Sales Pitch Methods

There are many different ways you can educate your potential customers on the products and service that you provide. The more information you can provide them to help them understand exactly what your product is, what problem it will solve, who it is designed for, and how much it will cost them, the better able they are to make the right purchasing decision.

Here are a few methods for pitching your product to potential customers:

  • Detailed product description on your website focusing on problems that are solved by different product features, rather than technical descriptions of the features themselves.  If you are selling lemonade on a hot Miami beach, you’ll do better to describe your offering as a “refreshingly cold fruity drink” than as “local tap water with eight scoops of artificially flavored drink mix.”
  • Landing pages that speak directly to customers visiting your site from specific advertisements, referral partners, blog posts, or contests. Something as simple as a “Hi fellow Golf Digest reader!” at the top of your landing page lets that person know you’re a kindred spirit.
  • Product demonstration or how-to videos can go a long way in showing a potential customer exactly what your product does and how people are using it.
  • Customer reviews validate claims you are making about your product or service. Get permission to use real names and links so potential customers can identify with other people using your service.
  • Pricing information. Be confident in your prices and make them easy to find. If your pricing is dependent on the services being contracted, give some sample ranges or some example pricing packages. If your business is to build and service pipe organs, the prices could range from $10,000 to multiple millions of dollars. Share with your potential customers factors that go into the pricing (how old is the organ, how many pipes does it have, etc.) and give a few examples of job pricing.


Use Your CRM

A good CRM tool will help you better understand what is working in your sales process and help your team work together to provide a great experience for your customers. Whether your pitch stage is short or long, you’ll be able to keep all of your important communications, notes, to-dos, and details together in one place. Staying organized is half the battle!

CRM boosts the pitch process by:

  • Keeping track of all communications happening with a potential customer so your entire team can easily pick up and continue the conversation
  • Managing important steps by sharing tasks and notes with your whole team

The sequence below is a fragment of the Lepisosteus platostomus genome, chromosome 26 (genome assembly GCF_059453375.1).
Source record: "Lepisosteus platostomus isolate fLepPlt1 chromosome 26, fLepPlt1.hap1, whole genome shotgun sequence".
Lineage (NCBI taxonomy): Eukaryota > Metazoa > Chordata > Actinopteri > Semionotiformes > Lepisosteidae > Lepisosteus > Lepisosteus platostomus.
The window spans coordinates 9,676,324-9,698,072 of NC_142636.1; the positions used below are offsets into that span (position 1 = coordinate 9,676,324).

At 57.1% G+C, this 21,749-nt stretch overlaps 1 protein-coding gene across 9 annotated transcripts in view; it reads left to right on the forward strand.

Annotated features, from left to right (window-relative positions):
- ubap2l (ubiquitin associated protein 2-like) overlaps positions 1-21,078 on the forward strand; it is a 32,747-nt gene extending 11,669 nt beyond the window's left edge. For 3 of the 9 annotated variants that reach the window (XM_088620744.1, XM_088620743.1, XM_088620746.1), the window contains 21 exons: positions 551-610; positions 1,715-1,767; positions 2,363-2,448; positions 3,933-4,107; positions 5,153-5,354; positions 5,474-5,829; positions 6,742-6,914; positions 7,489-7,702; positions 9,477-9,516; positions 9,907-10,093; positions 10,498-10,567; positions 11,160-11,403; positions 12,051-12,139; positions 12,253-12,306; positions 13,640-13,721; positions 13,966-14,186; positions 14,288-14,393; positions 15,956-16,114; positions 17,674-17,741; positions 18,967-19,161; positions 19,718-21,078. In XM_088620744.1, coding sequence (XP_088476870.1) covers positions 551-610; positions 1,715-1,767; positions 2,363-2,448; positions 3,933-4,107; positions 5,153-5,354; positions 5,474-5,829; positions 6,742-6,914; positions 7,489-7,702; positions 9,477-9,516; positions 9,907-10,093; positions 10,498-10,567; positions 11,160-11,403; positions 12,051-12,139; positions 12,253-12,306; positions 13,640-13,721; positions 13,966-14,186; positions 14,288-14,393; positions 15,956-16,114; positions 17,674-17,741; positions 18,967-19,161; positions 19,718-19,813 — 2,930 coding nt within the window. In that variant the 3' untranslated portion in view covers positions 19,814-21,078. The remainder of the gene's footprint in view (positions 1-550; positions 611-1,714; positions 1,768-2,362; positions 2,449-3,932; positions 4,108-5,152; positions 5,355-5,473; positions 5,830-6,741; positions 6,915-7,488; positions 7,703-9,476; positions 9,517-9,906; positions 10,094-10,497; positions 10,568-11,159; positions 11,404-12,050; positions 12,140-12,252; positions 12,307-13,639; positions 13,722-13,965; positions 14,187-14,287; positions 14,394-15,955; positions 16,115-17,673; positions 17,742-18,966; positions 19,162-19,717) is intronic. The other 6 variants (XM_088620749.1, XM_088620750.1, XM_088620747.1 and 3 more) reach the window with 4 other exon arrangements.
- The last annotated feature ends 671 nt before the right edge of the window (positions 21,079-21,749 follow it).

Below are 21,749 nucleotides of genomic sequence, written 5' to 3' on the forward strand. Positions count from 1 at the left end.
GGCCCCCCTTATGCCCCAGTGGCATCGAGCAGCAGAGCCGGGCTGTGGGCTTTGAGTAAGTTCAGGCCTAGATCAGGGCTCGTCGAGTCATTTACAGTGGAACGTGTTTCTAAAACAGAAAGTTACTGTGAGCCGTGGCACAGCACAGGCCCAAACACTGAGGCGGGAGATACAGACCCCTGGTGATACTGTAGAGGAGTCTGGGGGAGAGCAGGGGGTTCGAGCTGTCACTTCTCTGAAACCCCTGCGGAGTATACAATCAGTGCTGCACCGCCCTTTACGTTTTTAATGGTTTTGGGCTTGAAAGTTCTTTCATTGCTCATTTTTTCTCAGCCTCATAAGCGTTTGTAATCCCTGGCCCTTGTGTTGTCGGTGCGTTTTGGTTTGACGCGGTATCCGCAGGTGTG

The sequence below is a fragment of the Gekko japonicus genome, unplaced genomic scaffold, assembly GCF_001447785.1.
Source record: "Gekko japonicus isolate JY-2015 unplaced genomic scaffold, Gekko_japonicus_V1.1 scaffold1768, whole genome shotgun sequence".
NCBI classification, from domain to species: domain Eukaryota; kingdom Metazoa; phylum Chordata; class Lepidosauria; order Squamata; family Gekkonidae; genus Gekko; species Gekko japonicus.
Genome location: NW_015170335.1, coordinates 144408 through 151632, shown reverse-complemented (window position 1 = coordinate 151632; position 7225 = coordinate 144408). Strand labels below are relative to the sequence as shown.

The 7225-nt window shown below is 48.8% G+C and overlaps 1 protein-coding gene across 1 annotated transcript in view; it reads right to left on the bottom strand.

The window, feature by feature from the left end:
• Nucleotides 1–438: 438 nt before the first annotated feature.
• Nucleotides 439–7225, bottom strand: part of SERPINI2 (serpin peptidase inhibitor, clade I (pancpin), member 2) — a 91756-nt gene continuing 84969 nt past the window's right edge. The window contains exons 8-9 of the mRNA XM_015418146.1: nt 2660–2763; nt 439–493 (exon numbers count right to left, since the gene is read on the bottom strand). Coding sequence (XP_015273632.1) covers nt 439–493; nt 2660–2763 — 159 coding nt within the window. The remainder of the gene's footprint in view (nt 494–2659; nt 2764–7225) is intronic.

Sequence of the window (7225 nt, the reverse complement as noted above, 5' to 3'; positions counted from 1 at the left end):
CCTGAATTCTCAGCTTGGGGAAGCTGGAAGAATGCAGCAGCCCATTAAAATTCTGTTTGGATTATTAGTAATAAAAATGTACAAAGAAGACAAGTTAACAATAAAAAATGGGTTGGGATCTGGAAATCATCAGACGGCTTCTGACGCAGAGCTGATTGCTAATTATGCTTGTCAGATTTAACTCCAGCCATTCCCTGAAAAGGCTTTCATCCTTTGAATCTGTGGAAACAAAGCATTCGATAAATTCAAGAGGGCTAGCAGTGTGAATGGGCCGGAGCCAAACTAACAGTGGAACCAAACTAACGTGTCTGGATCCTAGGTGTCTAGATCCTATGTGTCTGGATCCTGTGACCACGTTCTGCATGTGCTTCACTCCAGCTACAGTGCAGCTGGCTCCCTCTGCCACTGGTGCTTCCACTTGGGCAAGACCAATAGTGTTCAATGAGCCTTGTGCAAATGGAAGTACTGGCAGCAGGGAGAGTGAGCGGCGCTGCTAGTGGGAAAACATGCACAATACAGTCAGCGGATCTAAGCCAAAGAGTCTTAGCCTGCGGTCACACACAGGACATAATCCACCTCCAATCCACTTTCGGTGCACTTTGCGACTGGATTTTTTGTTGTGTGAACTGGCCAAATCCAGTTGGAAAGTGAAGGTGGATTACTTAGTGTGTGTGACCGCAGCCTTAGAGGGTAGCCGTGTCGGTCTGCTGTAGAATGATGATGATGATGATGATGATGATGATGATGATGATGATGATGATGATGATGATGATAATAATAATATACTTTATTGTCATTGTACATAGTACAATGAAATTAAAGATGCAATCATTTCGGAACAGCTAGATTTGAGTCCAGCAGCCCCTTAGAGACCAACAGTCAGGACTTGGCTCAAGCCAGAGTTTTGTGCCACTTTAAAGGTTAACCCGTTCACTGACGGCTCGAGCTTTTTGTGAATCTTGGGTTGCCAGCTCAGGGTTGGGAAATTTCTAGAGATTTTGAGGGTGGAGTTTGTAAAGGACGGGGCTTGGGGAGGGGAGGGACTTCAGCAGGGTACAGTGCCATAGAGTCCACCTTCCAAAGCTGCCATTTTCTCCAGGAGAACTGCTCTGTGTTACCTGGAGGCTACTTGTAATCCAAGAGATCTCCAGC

• Helping you stay up to date on what sales materials and presentations have been seen and what has been promised
  • Making it easy to adjust your sales process as you learn what is working and what isn’t (e.g. if all the customers who watch your customer testimonial video decide to purchase, you should make it a more prominent part of all of your pitch methods)

What Not to Do

It can be very tempting to tell potential customers that your product can do anything for anyone. You don’t want to exclude anyone, and your product can be used in very creative ways. But you will do yourself, and especially your customers, a favor if you are up front and honest about what your business can and can not do for them.

  • Don’t exaggerate – Especially when you’re a new company, it can be difficult to look at all of the bells and whistles that the competition has and not feel the need to “communicate creatively” about your own product. Instead, focus in on that one thing your product does better and spend your energy explaining why it’s worth the switch. If you’re right, you’ll be successful and build some of those bells and whistles into your product, too.
  • Don’t over detail – It is difficult when you have spent so much time and so many resources building a great product or service not to want to share every tiny detail of what the product does. But you will do better to narrow in on those few things that really matter to that customer, rather than making them wade through a long list of detailed descriptions.

Creative Idea

Local Boston restaurant chain Clover has a unique approach to foodservice. They pride themselves on using all fresh, local, and primarily organic food in all of their offerings. In fact, they have no freezer in any of their restaurants and no preservatives in any of their foods. For this reason, their menu changes daily, which can be a challenge to communicate to their busy business patrons. Their solution is brilliant in its simplicity. They publish daily cell phone pictures of their in-store whiteboards on their menu blog, so their customers can see that day’s deliciousness any time they like.